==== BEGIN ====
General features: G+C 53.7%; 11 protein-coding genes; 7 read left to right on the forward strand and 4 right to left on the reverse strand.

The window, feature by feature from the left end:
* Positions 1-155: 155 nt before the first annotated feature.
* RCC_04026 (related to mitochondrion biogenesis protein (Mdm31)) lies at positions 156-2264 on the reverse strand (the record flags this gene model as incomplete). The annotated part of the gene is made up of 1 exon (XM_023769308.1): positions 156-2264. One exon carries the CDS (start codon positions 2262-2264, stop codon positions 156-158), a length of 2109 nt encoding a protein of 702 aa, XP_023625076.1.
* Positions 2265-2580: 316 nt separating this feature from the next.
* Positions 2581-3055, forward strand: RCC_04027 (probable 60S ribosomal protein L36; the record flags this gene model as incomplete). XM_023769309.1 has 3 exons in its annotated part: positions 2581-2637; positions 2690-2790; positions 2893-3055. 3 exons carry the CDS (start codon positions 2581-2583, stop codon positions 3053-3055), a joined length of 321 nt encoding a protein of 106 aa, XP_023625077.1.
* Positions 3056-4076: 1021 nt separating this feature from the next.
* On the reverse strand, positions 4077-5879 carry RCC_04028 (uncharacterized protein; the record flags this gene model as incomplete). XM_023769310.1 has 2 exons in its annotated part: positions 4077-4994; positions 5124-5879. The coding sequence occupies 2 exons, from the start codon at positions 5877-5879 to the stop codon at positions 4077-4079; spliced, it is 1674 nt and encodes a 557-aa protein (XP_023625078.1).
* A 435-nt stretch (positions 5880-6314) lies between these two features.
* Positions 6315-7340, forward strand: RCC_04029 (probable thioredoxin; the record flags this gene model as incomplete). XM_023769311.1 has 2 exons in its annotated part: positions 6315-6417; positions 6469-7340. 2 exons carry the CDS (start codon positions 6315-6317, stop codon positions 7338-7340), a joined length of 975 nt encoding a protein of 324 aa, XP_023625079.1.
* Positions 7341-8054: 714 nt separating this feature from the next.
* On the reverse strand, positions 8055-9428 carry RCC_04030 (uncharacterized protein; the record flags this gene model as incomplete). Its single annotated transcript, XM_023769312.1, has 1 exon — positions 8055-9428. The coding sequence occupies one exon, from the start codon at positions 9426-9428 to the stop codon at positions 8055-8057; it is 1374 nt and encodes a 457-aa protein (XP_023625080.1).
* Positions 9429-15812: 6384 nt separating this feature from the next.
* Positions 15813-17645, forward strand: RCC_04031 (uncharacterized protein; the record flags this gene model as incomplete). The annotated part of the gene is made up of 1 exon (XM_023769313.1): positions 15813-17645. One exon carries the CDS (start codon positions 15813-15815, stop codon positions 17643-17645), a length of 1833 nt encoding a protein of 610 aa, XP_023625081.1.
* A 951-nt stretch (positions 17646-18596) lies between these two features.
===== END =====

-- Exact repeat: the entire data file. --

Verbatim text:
General features: G+C 53.7%; 11 protein-coding genes; 7 read left to right on the forward strand and 4 right to left on the reverse strand.

The window, feature by feature from the left end:
* Positions 1-155: 155 nt before the first annotated feature.
* RCC_04026 (related to mitochondrion biogenesis protein (Mdm31)) lies at positions 156-2264 on the reverse strand (the record flags this gene model as incomplete). The annotated part of the gene is made up of 1 exon (XM_023769308.1): positions 156-2264. One exon carries the CDS (start codon positions 2262-2264, stop codon positions 156-158), a length of 2109 nt encoding a protein of 702 aa, XP_023625076.1.
* Positions 2265-2580: 316 nt separating this feature from the next.
* Positions 2581-3055, forward strand: RCC_04027 (probable 60S ribosomal protein L36; the record flags this gene model as incomplete). XM_023769309.1 has 3 exons in its annotated part: positions 2581-2637; positions 2690-2790; positions 2893-3055. 3 exons carry the CDS (start codon positions 2581-2583, stop codon positions 3053-3055), a joined length of 321 nt encoding a protein of 106 aa, XP_023625077.1.
* Positions 3056-4076: 1021 nt separating this feature from the next.
* On the reverse strand, positions 4077-5879 carry RCC_04028 (uncharacterized protein; the record flags this gene model as incomplete). XM_023769310.1 has 2 exons in its annotated part: positions 4077-4994; positions 5124-5879. The coding sequence occupies 2 exons, from the start codon at positions 5877-5879 to the stop codon at positions 4077-4079; spliced, it is 1674 nt and encodes a 557-aa protein (XP_023625078.1).
* A 435-nt stretch (positions 5880-6314) lies between these two features.
* Positions 6315-7340, forward strand: RCC_04029 (probable thioredoxin; the record flags this gene model as incomplete). XM_023769311.1 has 2 exons in its annotated part: positions 6315-6417; positions 6469-7340. 2 exons carry the CDS (start codon positions 6315-6317, stop codon positions 7338-7340), a joined length of 975 nt encoding a protein of 324 aa, XP_023625079.1.
* Positions 7341-8054: 714 nt separating this feature from the next.
* On the reverse strand, positions 8055-9428 carry RCC_04030 (uncharacterized protein; the record flags this gene model as incomplete). Its single annotated transcript, XM_023769312.1, has 1 exon — positions 8055-9428. The coding sequence occupies one exon, from the start codon at positions 9426-9428 to the stop codon at positions 8055-8057; it is 1374 nt and encodes a 457-aa protein (XP_023625080.1).
* Positions 9429-15812: 6384 nt separating this feature from the next.
* Positions 15813-17645, forward strand: RCC_04031 (uncharacterized protein; the record flags this gene model as incomplete). The annotated part of the gene is made up of 1 exon (XM_023769313.1): positions 15813-17645. One exon carries the CDS (start codon positions 15813-15815, stop codon positions 17643-17645), a length of 1833 nt encoding a protein of 610 aa, XP_023625081.1.
* A 951-nt stretch (positions 17646-18596) lies between these two features.